Frequent Flier Loyalty Programs: Which Were Best and Worst in Terms of Satisfaction in 2014?

In terms of satisfaction amongst their members, which frequent flier loyalty programs earned the highest praise — and which ones received the most scorn?

Before we reveal the link to the answers, let us first imagine that you are looking forward to a sorely-needed vacation, using the frequent flier loyalty program miles for which you worked so hard to earn — only to find that either the flights you want are unavailable; the flights that are available have three connections and will take you 46 hours in total travel time to finally reach your destination so that you may enjoy your four-day respite; or you will need to completely empty out your account altogether to procure that desired non-stop flight.

Earning miles may be just as bad, as not every frequent flier loyalty program has released all of the details as to what redemption rates will be in the future; but class of service is one factor which plays a larger role than ever in terms of how many frequent flier loyalty program miles you will earn on a flight: the less expensive the class of service; the fewer miles you will earn.

With the frequent flier loyalty programs of United Airlines and Delta Air Lines changing to revenue-based models instead of models based on distance flown and requiring a minimum spend in order to be even considered for elite level status, earning it has become more difficult that ever — unless you are willing to spend more money on your travels…

…but some frequent flier loyalty programs treat their members better than others — depending on the expectations of their members, of course. This is especially true when it comes to customer service — or lack thereof, in some cases.

FlyerTalk — the largest Internet travel community in the world with a rich base of travel knowledge — has collaborated with Frequent Business Traveler magazine on a series of polls. The results of the survey were published by Frequent Business Traveler magazine; while FlyerTalk members opined in this discussion

…and without even further ado, here are the results:

Click on the chart above to access the official Internet web site of Frequent Business Traveler magazine and the source of the chart.

Do you agree with the results of the survey? With which frequent flier loyalty programs are you the most — and least — satisfied?

Graphic illustration ©2012 by Brian Cohen.

12 thoughts on “Frequent Flier Loyalty Programs: Which Were Best and Worst in Terms of Satisfaction in 2014?”

  1. edgewood49 says:

    Pretty much on target

  2. adamfrey says:

    Yep, Skyteam leading the pack (from the bottom).

  3. t0mmyd123 says:

    Earning elite status for DL is still MQD & MQM; this new program, although terrible, doesn’t change how status is earned.

    1. Brian Cohen says:

      I have carefully pointed out that distinction in the past, t0mmyd123 — but thank you for alerting me that the way I worded that paragraph in this article was incorrect. I have since fixed it, added a link, and hope it is clearer and more accurate to readers.

  4. jozdemir says:

    Quantas…? Really…?

  5. dangpham says:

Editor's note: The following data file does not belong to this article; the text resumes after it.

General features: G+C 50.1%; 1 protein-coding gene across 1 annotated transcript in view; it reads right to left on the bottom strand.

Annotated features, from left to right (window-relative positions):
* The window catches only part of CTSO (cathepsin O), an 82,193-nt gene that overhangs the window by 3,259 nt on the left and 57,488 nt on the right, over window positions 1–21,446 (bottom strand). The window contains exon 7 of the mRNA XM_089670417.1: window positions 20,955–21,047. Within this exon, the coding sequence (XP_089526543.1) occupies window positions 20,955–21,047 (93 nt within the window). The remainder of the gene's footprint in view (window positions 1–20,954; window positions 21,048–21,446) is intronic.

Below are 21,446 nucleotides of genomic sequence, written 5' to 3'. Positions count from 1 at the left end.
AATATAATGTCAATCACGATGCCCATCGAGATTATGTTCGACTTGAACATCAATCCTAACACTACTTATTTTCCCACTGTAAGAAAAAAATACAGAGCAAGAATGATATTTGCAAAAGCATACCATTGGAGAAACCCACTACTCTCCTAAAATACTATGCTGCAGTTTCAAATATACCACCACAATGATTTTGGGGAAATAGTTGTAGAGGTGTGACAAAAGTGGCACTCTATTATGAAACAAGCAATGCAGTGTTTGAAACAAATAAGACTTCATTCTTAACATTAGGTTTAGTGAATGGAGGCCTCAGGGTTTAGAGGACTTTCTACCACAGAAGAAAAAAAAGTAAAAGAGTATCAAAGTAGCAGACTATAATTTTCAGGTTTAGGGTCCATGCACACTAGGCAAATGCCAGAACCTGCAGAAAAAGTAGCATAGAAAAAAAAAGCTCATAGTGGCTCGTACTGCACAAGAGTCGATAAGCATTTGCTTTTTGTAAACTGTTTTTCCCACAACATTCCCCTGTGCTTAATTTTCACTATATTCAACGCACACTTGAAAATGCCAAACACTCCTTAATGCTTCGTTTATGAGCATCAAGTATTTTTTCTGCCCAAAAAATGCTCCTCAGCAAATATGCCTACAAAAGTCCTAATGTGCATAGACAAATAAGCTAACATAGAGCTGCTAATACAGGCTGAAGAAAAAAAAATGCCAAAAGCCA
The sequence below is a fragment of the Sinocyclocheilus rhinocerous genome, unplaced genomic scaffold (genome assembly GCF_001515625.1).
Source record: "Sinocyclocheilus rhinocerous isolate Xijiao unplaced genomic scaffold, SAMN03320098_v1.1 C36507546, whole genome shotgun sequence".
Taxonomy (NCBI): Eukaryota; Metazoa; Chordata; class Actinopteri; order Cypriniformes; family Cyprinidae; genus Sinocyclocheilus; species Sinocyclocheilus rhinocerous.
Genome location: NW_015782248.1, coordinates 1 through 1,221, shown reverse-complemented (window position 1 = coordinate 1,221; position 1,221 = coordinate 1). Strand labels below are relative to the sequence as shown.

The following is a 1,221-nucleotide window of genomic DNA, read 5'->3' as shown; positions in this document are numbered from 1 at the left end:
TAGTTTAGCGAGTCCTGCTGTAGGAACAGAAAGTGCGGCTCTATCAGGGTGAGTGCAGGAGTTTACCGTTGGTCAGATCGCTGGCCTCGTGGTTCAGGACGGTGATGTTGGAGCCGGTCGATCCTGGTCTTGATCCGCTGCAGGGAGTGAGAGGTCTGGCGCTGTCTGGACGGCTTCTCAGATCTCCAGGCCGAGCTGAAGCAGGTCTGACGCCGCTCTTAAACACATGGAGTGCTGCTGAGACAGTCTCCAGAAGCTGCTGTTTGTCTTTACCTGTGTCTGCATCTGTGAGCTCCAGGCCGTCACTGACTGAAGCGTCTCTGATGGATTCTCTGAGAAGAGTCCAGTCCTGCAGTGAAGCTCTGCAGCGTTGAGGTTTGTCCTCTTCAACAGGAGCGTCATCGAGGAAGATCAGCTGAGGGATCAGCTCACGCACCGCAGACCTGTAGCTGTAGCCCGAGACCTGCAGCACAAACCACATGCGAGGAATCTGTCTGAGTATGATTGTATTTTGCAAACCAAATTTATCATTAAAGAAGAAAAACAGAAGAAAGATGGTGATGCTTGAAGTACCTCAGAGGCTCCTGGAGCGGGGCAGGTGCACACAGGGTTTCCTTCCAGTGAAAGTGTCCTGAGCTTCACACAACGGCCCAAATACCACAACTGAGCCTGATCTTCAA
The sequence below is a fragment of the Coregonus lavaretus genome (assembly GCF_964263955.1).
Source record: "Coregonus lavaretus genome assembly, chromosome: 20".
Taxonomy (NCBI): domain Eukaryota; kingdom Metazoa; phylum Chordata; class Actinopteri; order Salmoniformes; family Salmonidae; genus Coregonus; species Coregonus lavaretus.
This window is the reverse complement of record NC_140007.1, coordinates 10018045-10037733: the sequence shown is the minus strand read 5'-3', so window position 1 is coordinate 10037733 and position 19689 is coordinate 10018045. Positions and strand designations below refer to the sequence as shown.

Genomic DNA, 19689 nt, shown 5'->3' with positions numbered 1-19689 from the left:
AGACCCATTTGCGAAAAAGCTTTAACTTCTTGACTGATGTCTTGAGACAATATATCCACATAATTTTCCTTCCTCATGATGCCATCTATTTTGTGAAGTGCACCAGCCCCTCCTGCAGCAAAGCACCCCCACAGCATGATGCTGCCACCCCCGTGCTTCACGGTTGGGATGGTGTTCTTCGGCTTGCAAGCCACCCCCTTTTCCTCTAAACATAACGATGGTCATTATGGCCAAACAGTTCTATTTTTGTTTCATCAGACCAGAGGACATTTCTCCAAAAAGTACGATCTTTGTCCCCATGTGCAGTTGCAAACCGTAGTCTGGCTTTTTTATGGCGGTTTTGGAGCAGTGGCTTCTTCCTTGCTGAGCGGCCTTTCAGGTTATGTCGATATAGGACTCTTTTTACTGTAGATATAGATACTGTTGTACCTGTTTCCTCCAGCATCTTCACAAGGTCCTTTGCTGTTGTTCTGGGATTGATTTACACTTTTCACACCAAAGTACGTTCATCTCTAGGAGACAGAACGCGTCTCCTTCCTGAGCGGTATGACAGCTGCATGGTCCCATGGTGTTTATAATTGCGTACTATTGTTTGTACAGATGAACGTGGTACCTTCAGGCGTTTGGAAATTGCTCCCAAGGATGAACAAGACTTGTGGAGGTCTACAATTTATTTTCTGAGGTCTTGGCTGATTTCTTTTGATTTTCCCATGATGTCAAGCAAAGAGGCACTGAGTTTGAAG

By my own experience, Delta Skymiles is at the right place, the lowest rank. Northwest in the 90’s was one of the best until merging with Delta. If you want to book a seat on Hawaiian route of Delta, book it the first at the first date available, it means 11 & half months before your intended date of travelling and forget about Business Class, never available at regular mileage. Availability on Air France & Korean Air is a fail too. May be the fault is at AF & KE side or the Reward booking program not artificially intelligent enough.

  6. PatoLoco says:

    On target for me. More and more, I’m leaning toward an eventual switch to Alaska (assuming American goes revenue). But American as it is now, beside having to use the 500 mile stickers as platinum for upgrades, I’m pretty satisfied with them!

  7. starflyer says:

    I pretty much agree. I avoid flying Delta and Air Canada due to their poor programs and poor redemption options / high fees.

  8. bhrubin says:

    I pretty much agree, too. I’ve started accumulating Alaska miles using their credit cards, and I’m lifetime UA Gold and actually think the devaluation may benefit me in the long run–thinning out the ranks of other people trying to get premium awards, especially on partner airlines. I also like BA’s program and have used my Chase URs and Amex MRs many times to fly LAN Business and Cathay First. Even AF’s program isn’t horrible in giving access to SkyTeam partners, and we’ve flown Aeroflot LAX-SVO and LAX-CDG in business using those miles transferred via Amex MRs. Delta is completely worthless for premium awards and their in flight product just doesn’t wow me any more than UA or AA for the most part, especially since they lack a true First Class for long haul flights.

  9. Singapore_Schwing says:

    It’s interesting to me that SQ is very high, despite not doing 2x miles, free upgrades, etc…, even for PPS club. That said, I’ve transitioned from UA and am very happy.
    It goes to show that the quality of the airline really does matter, even when the question is regarding the program, not the airline. The airlines of the US could learn from this.

Leave a Reply

Your email address will not be published. Required fields are marked *

This site uses Akismet to reduce spam. Learn how your comment data is processed.